“You seek a great fortune, you three who are now in chains. You will find a fortune, though it will not be the fortune you seek. But first, you must travel a long and difficult road — a road fraught with peril.…I cannot tell you how long this road shall be, but fear not the obstacles in your path, for fate has vouchsafed your reward.”
– The Blind Seer, addressing three escaped convicts in O Brother, Where Art Thou?
Backstage in the press room on Grammy night, participants from the O Brother soundtrack were the most gracious and graceful of all the winners. Ralph Stanley, Dan Tyminski, Chris Thomas King, Sharon White and others proudly clutched their trophies and answered both insightful inquiries from knowledgeable journalists and absurd questions from baffled reporters. So it goes; these press conferences rarely offer surprises. But when producer T Bone Burnett arrived, he spun a golden tale.
“There was a line in this movie when they talk to the old seer, and he says, ‘You will find a treasure, but it is not the treasure you seek,’” Burnett began. “The first song on this album ['Po' Lazarus'] is by a group called James Carter & the Prisoners. It was recorded in 1959 by Alan Lomax on Parchman Farm in Mississippi, back in the old days of the segregated penal system. Parchman Farm was a bad, bad place. Alan Lomax went down there and recorded these chain-gang chants and hollers. When the royalty checks [from the soundtrack] started coming in, we starting looking for this guy, James Carter. We hired a private investigator to look for him, and last week, we found him. Friday night, the Lomax people went by and gave him a big check and a platinum record. He had never heard of the movie. He had never heard of the record. He had practically forgotten that he had recorded the song. This epic story has replicated itself again and again.”
Carter is now a 76-year-old retired shipping clerk living in Chicago. His wife is a minister, and the couple lives in a large apartment that is part of a building they own. That first royalty check was for $20,000; Burnett has estimated Carter’s total payments could reach the six-figure range. U.S. sales of the soundtrack have now topped five million copies.
The team of people who worked diligently to locate Carter included Chris Grier (a reporter for the Sarasota Herald-Tribune), Don Fleming (director of licensing for the Alan Lomax Archive), and Anna Lomax Chairetakis (Alan’s daughter and the director of the archive). Chairetakis struggled for a year to find Carter. She was able to succeed thanks to the records kept by her father, who has always been determined to forward royalties for those unusual archival recordings that do make money. The Lomax organization continues to search for artists who appear on similar recordings.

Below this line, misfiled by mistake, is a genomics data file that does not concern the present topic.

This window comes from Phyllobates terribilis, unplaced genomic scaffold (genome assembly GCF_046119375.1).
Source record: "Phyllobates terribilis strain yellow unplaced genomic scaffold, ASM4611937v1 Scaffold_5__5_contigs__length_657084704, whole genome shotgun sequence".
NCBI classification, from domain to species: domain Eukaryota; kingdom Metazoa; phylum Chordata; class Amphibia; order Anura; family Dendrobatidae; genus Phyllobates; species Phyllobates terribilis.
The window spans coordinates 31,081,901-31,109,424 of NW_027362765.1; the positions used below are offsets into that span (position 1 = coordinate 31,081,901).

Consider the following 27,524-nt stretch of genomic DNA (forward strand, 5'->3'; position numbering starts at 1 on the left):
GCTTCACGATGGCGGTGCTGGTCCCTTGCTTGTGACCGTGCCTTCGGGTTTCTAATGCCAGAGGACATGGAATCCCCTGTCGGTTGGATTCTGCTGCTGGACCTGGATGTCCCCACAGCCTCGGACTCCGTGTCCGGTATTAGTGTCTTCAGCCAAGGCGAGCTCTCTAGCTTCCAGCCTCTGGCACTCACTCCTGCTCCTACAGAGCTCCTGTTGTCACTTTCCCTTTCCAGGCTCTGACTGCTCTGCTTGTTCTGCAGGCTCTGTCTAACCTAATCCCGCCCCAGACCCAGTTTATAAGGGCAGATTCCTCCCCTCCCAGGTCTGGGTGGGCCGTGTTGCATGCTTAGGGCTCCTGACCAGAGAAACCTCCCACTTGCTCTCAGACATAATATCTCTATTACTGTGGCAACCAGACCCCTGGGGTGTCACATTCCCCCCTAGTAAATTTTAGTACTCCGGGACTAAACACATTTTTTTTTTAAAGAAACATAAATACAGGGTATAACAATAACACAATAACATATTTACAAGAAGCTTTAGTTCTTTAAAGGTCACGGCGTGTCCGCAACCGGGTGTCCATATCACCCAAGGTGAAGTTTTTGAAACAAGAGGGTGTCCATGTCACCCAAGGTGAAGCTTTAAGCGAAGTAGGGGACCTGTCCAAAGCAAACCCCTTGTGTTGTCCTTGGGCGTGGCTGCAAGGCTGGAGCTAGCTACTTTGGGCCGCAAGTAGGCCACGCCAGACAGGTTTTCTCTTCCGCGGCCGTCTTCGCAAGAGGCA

Beginning in 1933, musicologist Alan Lomax (accompanying his father, John A. Lomax) began recording African-American songs and stories on location in Southern prisons. Although John passed away in 1948, Alan continued his father’s work. In the liner notes to a 1957 collection of songs recorded a decade earlier on Parchman Farm, Alan wrote that by 1947, “the custom of work-song singing was dying out even then.” Alan sporadically visited these prison camps until 1959.
In September of that year, at Camp B in Lambert, Mississippi (about 90 miles south of Memphis), Carter recorded his version of “Po’ Lazarus”. He had learned the song from an older prisoner named Red Kid. Carter, a sharecropper’s son, was imprisoned four times for stealing, weapons charges, and possessing a gun, which was a parole violation. Mississippi Inmate No. 2464 was paroled in December 1967.
In the opening scene of O Brother, African-American prisoners are singing “Po’ Lazarus” as they bust stones with hammers. Filmmakers Joel and Ethan Coen took a bit of artistic license here; the archival recording on the soundtrack is actually of prisoners using axes to chop wood. Still, the work was torturous, and conditions were inhumane. It was not uncommon in the ’40s for black prisoners to drop dead from exhaustion or heat stroke.
“Po’ Lazarus” holds a special place among the thousands of songs in the Lomax archive. Alan has even said that he considers it the finest African-American ballad he and his father ever recorded. Like nearly all folk songs, the lyrics of “Po’ Lazarus” appear in various forms. Alan wrote that the song “concerns the doomed attempt of an exploited and underpaid black laborer to even up the score by stealing the payroll from his bosses”; in the end, he gets shot by the high sheriff. Three versions of the song — including Carter’s — appeared on the 1997 disc Southern Journey Volume 5: Bad Man Ballads, part of Rounder’s extensive Alan Lomax Collection.
Roughly a hour after he had recited the stunning story about finding Carter, Burnett returned to the press room and introduced Carter, who slowly stood up from his wheelchair and approached the microphone. A question was asked, but Carter didn’t respond. He seemed overwhelmed by all the lights, monitors, microphones, and journalists. Burnett gently put his hand on Carter’s shoulder and coaxed him to complete a brief interview. A reporter asked Carter how he felt about so many people hearing his recording. Carter paused for a long time, shrugged his shoulders, and then, in a barely audible voice, he replied, “It’s OK.”